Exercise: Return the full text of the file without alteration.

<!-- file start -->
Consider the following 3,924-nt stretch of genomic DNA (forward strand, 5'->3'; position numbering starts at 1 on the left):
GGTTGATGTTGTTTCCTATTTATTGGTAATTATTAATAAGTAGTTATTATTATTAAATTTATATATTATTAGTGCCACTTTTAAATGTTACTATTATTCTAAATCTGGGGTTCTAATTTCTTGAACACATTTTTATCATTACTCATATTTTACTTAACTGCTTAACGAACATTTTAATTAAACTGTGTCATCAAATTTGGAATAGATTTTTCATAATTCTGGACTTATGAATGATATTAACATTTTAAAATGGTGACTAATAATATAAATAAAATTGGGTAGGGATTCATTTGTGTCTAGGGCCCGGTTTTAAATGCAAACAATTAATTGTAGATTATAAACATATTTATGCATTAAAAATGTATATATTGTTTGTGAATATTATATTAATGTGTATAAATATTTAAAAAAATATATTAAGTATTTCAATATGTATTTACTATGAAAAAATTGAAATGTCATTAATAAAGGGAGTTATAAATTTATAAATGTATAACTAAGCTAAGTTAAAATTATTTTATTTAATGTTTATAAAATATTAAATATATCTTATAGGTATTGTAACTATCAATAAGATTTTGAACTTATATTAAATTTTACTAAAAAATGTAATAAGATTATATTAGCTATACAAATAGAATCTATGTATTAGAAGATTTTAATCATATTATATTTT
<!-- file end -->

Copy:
Consider the following 3,924-nt stretch of genomic DNA (forward strand, 5'->3'; position numbering starts at 1 on the left):
GGTTGATGTTGTTTCCTATTTATTGGTAATTATTAATAAGTAGTTATTATTATTAAATTTATATATTATTAGTGCCACTTTTAAATGTTACTATTATTCTAAATCTGGGGTTCTAATTTCTTGAACACATTTTTATCATTACTCATATTTTACTTAACTGCTTAACGAACATTTTAATTAAACTGTGTCATCAAATTTGGAATAGATTTTTCATAATTCTGGACTTATGAATGATATTAACATTTTAAAATGGTGACTAATAATATAAATAAAATTGGGTAGGGATTCATTTGTGTCTAGGGCCCGGTTTTAAATGCAAACAATTAATTGTAGATTATAAACATATTTATGCATTAAAAATGTATATATTGTTTGTGAATATTATATTAATGTGTATAAATATTTAAAAAAATATATTAAGTATTTCAATATGTATTTACTATGAAAAAATTGAAATGTCATTAATAAAGGGAGTTATAAATTTATAAATGTATAACTAAGCTAAGTTAAAATTATTTTATTTAATGTTTATAAAATATTAAATATATCTTATAGGTATTGTAACTATCAATAAGATTTTGAACTTATATTAAATTTTACTAAAAAATGTAATAAGATTATATTAGCTATACAAATAGAATCTATGTATTAGAAGATTTTAATCATATTATATTTT